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This article was published 29/1/2014 (1243 days ago), so information in it may no longer be current.
Looking for a winter getaway? You might want to try Melita.
While most Westman residents have been kicked squarely in the midsection by Mother Nature this year, Melita has been basking in the glow of winter’s warmth.
It’s Manitoba’s Mazatlán — well, somewhat — and the numbers don’t lie.
In January the average low temperature in Brandon, Souris and Minnedosa was -25 C.
In Pilot Mound, it’s colder still, -25.1 C.
Carberry, worse yet, -26 C.
Then there’s Melita, sitting with a balmy, average-low temperature of -22.3 C through the first 28 days of January.
Camiel Serruys, who runs a restaurant in Melita, said there are no local legends or theories why they’re warmer than other parts of Westman, except maybe one.
"It must be the people," Serruys said. "Our lovely, warm-hearted community."
Looking at 30 years of data, provided by Environment Canada, the warmer temperatures are more than a passing fad. It is important to note, however, the Melita weather station used to be located in Pierson, about 20 kilometres to the southwest.
On average, the Pierson/Melita area is one of the warmest spots in Manitoba, rivaled only by the southern Red River Valley in the Altona, Morden and Emerson areas.
On an annual basis, Melita is warmer than the Red River Valley when it comes to maximum temperatures. However, it is slightly more frigid than the same area when looking at the coldest temperatures.
But don’t tell a Melitan that, unless you’re prepared to face the wrath of Sunny, a nine-metre-tall banana sporting a large belt and buckle, a fashionable reminder that the community is the "Banana Belt" or warm spot in the province.
"We are the hot spot," Serruys said.
This year, Melita will celebrate its fifth annual Banana Days celebrations, which honours the mercury spike. At the heart of it all will be Sunny.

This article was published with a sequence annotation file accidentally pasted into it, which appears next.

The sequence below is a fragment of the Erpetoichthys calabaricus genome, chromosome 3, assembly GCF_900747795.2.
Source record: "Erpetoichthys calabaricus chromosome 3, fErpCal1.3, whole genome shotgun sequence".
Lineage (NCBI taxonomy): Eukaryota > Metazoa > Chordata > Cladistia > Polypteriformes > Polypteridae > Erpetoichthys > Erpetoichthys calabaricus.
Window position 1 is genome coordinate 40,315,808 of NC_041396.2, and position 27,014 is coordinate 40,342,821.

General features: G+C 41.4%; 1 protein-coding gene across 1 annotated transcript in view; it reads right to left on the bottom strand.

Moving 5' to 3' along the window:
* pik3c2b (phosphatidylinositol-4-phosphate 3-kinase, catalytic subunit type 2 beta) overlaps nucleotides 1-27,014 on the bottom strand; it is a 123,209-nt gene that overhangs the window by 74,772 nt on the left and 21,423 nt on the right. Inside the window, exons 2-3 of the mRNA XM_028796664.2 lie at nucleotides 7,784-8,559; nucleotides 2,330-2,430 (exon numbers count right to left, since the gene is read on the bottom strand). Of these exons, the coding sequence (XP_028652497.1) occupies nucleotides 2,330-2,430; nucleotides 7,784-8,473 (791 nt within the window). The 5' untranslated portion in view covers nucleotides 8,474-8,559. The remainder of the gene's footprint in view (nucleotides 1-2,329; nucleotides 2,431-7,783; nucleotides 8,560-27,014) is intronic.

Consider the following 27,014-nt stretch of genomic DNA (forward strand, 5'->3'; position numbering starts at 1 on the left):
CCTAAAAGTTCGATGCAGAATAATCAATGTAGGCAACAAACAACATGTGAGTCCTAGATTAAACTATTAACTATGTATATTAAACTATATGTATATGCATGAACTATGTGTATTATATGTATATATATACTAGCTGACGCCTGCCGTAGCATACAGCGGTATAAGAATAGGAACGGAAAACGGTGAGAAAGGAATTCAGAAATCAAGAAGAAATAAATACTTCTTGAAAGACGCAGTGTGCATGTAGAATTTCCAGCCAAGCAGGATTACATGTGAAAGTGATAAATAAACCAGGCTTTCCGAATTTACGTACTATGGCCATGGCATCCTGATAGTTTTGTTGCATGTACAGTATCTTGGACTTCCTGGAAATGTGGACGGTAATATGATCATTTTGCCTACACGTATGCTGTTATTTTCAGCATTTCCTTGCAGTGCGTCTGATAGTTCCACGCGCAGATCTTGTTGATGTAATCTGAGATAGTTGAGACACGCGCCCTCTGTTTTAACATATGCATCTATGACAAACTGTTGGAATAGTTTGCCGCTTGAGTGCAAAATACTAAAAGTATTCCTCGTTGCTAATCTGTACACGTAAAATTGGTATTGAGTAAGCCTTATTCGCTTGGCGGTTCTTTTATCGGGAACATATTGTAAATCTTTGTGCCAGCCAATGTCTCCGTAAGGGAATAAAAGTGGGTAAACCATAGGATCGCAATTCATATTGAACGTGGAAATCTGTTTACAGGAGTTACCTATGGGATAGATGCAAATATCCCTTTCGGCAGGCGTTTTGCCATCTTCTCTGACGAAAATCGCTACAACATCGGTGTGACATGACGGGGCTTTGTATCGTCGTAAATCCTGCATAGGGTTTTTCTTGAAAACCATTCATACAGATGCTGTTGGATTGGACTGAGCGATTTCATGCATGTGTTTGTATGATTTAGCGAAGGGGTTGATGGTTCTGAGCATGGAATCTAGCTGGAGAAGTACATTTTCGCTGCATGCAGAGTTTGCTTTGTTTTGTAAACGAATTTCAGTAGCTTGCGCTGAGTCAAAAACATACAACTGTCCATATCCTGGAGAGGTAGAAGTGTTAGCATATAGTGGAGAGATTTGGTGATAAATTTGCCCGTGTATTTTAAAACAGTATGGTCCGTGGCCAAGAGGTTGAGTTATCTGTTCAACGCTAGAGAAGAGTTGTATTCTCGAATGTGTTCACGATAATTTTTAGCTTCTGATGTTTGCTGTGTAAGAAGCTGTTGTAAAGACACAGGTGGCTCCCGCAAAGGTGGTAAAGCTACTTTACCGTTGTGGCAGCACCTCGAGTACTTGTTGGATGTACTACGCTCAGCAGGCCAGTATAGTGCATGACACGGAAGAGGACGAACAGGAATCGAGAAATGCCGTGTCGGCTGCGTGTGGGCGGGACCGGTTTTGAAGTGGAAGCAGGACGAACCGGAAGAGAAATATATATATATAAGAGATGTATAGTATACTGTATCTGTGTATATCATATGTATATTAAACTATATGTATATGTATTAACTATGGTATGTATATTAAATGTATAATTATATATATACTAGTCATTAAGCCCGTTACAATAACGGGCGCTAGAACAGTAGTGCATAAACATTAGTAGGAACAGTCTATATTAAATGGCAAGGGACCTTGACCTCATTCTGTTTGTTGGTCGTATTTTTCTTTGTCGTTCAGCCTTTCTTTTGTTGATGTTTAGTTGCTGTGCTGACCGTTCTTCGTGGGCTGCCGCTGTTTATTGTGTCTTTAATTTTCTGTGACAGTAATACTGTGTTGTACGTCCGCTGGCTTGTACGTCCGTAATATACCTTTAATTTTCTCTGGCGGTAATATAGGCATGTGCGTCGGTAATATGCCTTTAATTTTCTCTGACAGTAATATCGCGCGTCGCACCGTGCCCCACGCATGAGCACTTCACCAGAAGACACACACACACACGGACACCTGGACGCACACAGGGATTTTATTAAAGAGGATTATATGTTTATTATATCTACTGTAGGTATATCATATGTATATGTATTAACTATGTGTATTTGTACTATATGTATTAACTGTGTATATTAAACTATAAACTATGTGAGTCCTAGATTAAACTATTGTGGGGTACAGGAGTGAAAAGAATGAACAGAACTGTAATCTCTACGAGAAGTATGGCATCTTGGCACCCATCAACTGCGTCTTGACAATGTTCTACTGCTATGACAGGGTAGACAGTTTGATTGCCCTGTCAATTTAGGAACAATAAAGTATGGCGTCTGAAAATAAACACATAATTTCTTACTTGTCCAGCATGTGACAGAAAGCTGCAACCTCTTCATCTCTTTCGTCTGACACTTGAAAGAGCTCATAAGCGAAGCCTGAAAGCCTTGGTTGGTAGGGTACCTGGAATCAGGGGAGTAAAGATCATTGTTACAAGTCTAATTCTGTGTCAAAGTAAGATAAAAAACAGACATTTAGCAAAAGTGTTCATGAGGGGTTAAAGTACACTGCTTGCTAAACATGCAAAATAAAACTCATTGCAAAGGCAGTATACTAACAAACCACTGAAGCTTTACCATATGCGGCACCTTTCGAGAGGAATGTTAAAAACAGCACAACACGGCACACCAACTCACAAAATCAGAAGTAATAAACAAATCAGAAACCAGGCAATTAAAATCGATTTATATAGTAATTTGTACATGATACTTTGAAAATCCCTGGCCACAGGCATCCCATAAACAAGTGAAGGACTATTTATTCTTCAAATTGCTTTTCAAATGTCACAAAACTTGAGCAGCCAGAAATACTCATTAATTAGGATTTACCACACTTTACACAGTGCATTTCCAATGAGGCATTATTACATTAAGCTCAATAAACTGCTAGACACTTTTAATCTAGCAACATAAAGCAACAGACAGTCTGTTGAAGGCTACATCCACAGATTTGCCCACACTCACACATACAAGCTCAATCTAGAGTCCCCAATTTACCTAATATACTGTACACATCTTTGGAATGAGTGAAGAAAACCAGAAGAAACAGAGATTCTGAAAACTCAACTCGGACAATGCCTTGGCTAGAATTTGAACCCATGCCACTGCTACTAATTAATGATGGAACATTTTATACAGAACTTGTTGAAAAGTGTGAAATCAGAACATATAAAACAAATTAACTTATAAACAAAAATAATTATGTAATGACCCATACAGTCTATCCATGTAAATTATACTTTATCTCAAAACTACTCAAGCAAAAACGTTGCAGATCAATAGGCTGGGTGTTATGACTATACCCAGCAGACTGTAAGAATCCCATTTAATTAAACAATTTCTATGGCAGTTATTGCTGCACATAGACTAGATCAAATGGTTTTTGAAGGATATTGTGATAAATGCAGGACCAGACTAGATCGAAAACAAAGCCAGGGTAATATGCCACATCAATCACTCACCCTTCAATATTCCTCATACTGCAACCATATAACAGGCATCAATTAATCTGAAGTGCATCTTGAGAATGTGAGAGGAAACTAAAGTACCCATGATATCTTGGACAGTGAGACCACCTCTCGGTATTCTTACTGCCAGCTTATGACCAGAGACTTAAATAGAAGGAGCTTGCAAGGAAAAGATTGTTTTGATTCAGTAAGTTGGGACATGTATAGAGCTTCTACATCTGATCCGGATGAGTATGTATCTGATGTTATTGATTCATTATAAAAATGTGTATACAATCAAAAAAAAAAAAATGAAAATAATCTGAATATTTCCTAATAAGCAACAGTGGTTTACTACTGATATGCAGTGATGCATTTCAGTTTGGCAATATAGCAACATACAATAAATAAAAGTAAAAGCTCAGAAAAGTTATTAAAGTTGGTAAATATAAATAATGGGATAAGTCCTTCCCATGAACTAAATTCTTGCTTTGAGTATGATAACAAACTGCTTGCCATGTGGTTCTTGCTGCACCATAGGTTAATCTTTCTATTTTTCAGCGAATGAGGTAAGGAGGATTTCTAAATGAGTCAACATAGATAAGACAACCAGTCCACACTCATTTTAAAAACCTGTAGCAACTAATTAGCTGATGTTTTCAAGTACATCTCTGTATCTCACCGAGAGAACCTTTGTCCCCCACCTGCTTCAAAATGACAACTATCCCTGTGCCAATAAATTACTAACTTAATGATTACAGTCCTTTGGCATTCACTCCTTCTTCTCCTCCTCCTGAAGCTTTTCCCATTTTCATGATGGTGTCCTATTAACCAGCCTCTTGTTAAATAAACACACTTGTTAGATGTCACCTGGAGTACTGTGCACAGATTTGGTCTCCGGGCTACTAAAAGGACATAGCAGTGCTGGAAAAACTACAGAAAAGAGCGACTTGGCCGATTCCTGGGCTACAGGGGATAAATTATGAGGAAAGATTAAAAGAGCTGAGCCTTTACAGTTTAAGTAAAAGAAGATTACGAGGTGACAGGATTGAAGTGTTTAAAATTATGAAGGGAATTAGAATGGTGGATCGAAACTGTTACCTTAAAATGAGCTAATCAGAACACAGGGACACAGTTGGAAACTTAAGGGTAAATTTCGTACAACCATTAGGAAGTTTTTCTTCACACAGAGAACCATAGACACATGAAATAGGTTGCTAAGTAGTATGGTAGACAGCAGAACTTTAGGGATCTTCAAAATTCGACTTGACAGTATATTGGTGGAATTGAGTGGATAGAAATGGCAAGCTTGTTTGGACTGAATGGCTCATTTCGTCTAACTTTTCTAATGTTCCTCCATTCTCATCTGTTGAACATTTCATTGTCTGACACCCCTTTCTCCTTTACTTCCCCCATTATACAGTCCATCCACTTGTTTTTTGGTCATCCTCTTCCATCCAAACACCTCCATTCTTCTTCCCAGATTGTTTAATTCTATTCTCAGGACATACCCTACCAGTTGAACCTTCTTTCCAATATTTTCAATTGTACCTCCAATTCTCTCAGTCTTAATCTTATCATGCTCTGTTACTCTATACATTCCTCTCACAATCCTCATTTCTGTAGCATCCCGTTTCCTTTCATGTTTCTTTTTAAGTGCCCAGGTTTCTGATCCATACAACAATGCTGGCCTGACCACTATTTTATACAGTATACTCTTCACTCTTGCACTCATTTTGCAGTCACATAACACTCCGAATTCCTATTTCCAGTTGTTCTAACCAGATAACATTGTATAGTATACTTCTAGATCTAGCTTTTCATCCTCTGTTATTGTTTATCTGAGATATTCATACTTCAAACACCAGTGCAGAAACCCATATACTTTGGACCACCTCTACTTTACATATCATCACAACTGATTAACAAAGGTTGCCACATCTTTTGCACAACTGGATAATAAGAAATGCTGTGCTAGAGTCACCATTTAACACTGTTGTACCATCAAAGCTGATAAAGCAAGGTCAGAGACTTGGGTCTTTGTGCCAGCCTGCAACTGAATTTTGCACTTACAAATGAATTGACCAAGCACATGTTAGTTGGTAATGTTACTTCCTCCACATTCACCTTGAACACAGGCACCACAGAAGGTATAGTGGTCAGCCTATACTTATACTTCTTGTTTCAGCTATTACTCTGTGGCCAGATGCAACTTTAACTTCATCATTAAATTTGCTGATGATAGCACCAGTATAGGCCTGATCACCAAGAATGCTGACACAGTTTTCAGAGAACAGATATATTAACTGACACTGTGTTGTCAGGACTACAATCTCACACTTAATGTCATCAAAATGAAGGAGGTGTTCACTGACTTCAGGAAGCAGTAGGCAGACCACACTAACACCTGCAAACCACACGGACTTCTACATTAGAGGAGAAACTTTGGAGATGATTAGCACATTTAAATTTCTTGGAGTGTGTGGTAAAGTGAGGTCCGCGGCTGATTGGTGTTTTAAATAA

"There are still a few people that have a negative opinion about (Sunny), but I know that the event we host every year has grown so much and brings in thousands of people," said Serruys, who is president of the festival’s board.
"Some people still say, ‘Why choose a stupid cartoon character banana?’ And that’s the whole reason. The whole point is to attract people and that’s definitely what’s happened."
The tourist attraction’s guest book backs up his claim. With families from across Canada, the United States and even China checking in to catch a glimpse of the larger than life statue, which also features a Blue Jay perched on one of it’s arms and two large fluffy white gloves like Mickey Mouse.
"Little kids love it," said Tara Cameron-Tilokani, who also helps run Banana Days. "There are people from all over the world that have signed the guest book and when you’re on your way to work and you see someone stop with their family to take to a picture — it’s special."
And they stopped, which is a good thing.
Cameron-Tilokani surmised it might be Melita’s location that leads to the warmer climate. Environment Canada meteorologist Dale Marciski said she might be on to something.
"They are situated in the extreme southern part of the province, so along with other areas like the Southern Red River Valley, they get influenced more frequently by warmer air masses moving up from the U.S.," Marciski said.
And it’s not just southern air flow that affects the area.
"They are in the western part of the province, so in the winter, milder Pacific air masses will reach them more frequently and/or remain over them longer than areas farther to the east."
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